NHS issue norovirus warning as cases soar

Brits who have been struck down by a nasty bug causing vomiting and diarrhoea, are being advised to stay away from work or school, due to an increase in cases.

The UK Health Security Agency (UKHSA) has reported that norovirus cases are higher than expected for this time of year, attributing the spread of the illness to the dismal weather. Government testing labs have recorded norovirus cases at 75% above the five-year average for the same four-week period, reports the Mirror.

The UKHSA is currently investigating the cause, suggesting “multiple factors” may be contributing to the unexpected numbers, including changes in testing since the Covid pandemic and the chilly spring weather.

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Norovirus can lead to dehydration in addition to vomiting and diarrhoea, so it’s crucial to keep hydrated if you’re affected. Those in vulnerable groups, such as young children and older or immunocompromised individuals, are particularly at risk.

If you have norovirus, the NHS asks that you stay off school or work until two days after you have stopped being sick or had diarrhoea, as this is when you’re most infectious. It’s also important not to visit hospitals or care homes during this time. Washing your hands with soap and cleaning surfaces will bleach-based products will help stop the bug from spreading – but don’t just rely on hand sanitiser, as this does not kill norovirus.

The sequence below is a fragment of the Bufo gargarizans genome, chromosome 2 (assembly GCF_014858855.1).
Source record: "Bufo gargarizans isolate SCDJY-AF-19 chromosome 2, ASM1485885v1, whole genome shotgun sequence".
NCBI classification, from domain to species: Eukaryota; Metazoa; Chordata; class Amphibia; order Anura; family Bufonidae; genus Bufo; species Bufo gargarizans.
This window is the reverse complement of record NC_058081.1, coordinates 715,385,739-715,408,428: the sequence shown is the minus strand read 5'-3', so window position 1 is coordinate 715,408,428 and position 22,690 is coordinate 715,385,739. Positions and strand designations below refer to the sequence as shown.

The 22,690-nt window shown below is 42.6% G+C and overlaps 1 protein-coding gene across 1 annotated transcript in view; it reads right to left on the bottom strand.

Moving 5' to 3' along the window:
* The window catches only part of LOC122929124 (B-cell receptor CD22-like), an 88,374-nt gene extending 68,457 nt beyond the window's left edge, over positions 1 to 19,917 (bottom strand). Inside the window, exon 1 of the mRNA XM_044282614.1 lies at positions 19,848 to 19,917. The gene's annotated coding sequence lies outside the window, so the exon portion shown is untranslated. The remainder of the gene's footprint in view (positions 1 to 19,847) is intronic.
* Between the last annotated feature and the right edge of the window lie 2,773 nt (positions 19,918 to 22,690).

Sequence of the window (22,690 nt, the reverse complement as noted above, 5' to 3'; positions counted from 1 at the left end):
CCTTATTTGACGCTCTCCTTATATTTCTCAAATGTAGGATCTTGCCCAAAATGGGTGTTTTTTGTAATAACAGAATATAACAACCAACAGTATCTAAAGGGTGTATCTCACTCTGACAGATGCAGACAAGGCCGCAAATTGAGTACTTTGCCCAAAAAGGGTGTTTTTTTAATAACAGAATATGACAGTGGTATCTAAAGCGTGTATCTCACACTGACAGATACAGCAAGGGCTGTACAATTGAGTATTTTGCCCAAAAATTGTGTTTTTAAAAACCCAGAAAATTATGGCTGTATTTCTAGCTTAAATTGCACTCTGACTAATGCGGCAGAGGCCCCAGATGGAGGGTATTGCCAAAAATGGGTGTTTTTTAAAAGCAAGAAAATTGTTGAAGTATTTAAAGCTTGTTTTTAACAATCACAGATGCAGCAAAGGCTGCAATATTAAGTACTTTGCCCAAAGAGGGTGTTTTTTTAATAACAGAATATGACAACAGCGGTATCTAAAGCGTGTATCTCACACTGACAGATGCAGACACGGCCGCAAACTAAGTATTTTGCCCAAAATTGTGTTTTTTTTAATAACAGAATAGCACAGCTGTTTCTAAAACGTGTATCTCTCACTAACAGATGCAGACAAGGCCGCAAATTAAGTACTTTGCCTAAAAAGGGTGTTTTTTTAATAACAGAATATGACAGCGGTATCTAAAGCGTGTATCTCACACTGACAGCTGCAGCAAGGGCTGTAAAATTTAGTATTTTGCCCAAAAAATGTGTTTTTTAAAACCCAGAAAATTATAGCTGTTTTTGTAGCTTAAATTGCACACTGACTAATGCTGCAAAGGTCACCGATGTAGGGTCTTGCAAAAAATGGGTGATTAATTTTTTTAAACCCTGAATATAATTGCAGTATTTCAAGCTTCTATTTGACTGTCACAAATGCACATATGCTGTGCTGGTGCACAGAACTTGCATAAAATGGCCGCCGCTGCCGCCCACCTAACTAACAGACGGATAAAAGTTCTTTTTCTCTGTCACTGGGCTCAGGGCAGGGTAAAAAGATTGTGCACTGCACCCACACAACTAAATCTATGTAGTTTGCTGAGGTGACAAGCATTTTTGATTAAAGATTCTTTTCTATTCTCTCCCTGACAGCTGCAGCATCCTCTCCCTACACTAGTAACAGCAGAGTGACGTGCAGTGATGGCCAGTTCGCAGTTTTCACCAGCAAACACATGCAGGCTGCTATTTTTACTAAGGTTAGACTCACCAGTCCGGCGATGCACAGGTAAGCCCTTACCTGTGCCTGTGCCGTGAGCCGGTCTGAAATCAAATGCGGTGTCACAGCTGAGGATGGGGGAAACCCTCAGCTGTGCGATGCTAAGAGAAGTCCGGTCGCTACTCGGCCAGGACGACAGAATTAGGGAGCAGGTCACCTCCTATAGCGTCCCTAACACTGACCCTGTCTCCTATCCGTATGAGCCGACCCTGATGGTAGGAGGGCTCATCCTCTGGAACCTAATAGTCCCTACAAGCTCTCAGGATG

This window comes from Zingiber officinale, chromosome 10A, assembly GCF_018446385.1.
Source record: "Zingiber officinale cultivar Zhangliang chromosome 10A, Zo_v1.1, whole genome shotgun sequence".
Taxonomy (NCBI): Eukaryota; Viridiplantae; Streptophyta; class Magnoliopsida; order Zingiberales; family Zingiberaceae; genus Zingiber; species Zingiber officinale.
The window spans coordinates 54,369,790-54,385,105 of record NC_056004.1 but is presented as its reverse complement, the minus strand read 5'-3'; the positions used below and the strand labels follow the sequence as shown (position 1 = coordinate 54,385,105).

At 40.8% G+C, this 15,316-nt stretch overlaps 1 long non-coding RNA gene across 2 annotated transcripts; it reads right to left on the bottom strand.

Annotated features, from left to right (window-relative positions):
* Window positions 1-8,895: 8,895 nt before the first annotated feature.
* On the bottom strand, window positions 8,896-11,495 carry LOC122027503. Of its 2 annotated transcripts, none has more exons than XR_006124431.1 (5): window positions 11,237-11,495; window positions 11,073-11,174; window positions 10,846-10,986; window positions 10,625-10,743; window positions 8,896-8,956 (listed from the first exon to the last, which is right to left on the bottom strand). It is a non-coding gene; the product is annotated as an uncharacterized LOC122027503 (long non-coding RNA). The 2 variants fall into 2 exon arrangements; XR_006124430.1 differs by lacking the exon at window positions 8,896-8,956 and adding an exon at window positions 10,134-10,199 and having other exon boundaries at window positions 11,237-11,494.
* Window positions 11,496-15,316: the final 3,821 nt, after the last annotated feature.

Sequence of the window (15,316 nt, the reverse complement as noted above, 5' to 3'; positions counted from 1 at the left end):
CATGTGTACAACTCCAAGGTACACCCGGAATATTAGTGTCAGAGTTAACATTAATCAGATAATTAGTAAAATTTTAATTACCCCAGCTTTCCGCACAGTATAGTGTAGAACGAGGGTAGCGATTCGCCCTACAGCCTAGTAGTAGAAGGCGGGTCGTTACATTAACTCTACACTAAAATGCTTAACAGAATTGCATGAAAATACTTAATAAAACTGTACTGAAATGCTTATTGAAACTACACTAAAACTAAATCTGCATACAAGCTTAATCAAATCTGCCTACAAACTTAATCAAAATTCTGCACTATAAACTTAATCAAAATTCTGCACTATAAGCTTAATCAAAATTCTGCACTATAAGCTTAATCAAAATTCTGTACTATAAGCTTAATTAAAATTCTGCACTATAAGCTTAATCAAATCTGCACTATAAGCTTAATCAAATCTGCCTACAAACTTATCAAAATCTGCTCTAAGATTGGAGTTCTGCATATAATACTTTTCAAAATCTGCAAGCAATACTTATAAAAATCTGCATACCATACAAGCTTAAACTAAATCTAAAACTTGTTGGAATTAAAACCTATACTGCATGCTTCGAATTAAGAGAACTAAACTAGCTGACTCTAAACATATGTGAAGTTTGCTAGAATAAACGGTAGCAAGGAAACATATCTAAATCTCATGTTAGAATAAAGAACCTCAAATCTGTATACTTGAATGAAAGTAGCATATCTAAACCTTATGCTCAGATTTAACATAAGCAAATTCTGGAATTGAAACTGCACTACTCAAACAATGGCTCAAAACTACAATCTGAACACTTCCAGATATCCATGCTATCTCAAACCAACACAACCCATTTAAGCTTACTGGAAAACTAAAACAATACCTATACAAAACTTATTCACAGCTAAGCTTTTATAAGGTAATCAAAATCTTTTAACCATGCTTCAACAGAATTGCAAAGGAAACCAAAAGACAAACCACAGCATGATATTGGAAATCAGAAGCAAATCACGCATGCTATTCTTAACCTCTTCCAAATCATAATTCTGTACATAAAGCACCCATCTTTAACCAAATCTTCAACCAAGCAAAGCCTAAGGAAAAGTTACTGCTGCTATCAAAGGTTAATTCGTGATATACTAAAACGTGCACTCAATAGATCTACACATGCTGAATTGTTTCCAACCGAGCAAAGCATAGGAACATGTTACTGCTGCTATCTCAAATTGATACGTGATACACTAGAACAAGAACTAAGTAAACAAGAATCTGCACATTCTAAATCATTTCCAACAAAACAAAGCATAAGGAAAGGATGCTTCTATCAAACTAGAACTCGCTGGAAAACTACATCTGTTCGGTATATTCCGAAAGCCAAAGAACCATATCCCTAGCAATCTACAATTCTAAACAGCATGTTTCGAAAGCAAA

Amy Douglas, Norovirus Epidemiologist at UKHSA said: “Norovirus levels were higher in April than we would usually see at this time of year and have been increasing. This is likely due to a combination of factors, but the colder weather we have had won’t have helped. Norovirus can cause dehydration, especially in vulnerable groups such as young children and older or immunocompromised people, so if you do get ill it is important to drink plenty of fluids.”

“If you have got diarrhoea and vomiting, you can take steps to avoid passing the infection on. Do not return to work, school or nursery until 48 hours after your symptoms have stopped and don’t prepare food for others in that time either. If you are unwell, avoid visiting people in hospitals and care homes to prevent passing on the infection in these settings.”

“Washing your hands with soap and warm water and using bleach-based products to clean surfaces will also help stop infections from spreading. Alcohol gels do not kill norovirus so don’t rely on these alone.”

The stomach bug causes vomiting and diarrhoea and usually goes away after around two days. According to the NHS, the symptoms to look out for are:

Anyone who suspects they may have the virus is urged to stay off school or work and not visit hospitals or care homes. The key to fighting it is plenty of rest and drinking lots of fluids. The best way to stop its spread is to wash your hands frequently with soap and water.

People can catch it from close contact, touching surfaces which have the virus and then touching your mouth, or by eating food which has been prepared by someone already suffering from it.

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Originally Appeared Here

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About the Author: Rayne Chancer